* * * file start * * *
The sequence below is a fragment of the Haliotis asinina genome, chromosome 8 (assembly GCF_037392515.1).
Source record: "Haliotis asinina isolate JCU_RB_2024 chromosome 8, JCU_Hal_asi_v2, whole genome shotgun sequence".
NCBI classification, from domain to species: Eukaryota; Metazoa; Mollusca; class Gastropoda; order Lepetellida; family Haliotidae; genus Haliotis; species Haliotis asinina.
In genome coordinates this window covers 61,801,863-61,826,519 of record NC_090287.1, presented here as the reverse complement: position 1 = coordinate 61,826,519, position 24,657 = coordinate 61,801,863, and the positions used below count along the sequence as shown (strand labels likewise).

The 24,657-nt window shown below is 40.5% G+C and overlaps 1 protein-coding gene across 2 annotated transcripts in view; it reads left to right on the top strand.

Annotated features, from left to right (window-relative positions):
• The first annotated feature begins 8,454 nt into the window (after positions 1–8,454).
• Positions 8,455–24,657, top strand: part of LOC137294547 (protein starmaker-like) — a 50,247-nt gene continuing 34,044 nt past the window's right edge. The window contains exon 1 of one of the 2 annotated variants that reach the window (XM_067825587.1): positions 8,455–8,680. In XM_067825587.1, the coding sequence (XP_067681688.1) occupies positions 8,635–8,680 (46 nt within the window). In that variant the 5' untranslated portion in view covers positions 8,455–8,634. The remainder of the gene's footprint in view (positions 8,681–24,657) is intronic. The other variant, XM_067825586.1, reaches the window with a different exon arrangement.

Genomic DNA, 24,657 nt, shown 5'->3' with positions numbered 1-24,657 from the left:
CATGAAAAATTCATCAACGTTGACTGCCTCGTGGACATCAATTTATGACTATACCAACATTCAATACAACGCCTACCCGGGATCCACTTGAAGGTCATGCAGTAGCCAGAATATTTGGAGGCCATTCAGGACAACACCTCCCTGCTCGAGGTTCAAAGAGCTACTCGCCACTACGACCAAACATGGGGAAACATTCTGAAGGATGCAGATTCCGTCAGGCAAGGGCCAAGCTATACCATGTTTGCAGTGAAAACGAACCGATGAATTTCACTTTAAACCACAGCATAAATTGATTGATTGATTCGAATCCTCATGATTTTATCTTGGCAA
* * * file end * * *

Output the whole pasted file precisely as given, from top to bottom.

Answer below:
The sequence below is a fragment of the Haliotis asinina genome, chromosome 8 (assembly GCF_037392515.1).
Source record: "Haliotis asinina isolate JCU_RB_2024 chromosome 8, JCU_Hal_asi_v2, whole genome shotgun sequence".
NCBI classification, from domain to species: Eukaryota; Metazoa; Mollusca; class Gastropoda; order Lepetellida; family Haliotidae; genus Haliotis; species Haliotis asinina.
In genome coordinates this window covers 61,801,863-61,826,519 of record NC_090287.1, presented here as the reverse complement: position 1 = coordinate 61,826,519, position 24,657 = coordinate 61,801,863, and the positions used below count along the sequence as shown (strand labels likewise).

The 24,657-nt window shown below is 40.5% G+C and overlaps 1 protein-coding gene across 2 annotated transcripts in view; it reads left to right on the top strand.

Annotated features, from left to right (window-relative positions):
• The first annotated feature begins 8,454 nt into the window (after positions 1–8,454).
• Positions 8,455–24,657, top strand: part of LOC137294547 (protein starmaker-like) — a 50,247-nt gene continuing 34,044 nt past the window's right edge. The window contains exon 1 of one of the 2 annotated variants that reach the window (XM_067825587.1): positions 8,455–8,680. In XM_067825587.1, the coding sequence (XP_067681688.1) occupies positions 8,635–8,680 (46 nt within the window). In that variant the 5' untranslated portion in view covers positions 8,455–8,634. The remainder of the gene's footprint in view (positions 8,681–24,657) is intronic. The other variant, XM_067825586.1, reaches the window with a different exon arrangement.

Genomic DNA, 24,657 nt, shown 5'->3' with positions numbered 1-24,657 from the left:
CATGAAAAATTCATCAACGTTGACTGCCTCGTGGACATCAATTTATGACTATACCAACATTCAATACAACGCCTACCCGGGATCCACTTGAAGGTCATGCAGTAGCCAGAATATTTGGAGGCCATTCAGGACAACACCTCCCTGCTCGAGGTTCAAAGAGCTACTCGCCACTACGACCAAACATGGGGAAACATTCTGAAGGATGCAGATTCCGTCAGGCAAGGGCCAAGCTATACCATGTTTGCAGTGAAAACGAACCGATGAATTTCACTTTAAACCACAGCATAAATTGATTGATTGATTCGAATCCTCATGATTTTATCTTGGCAA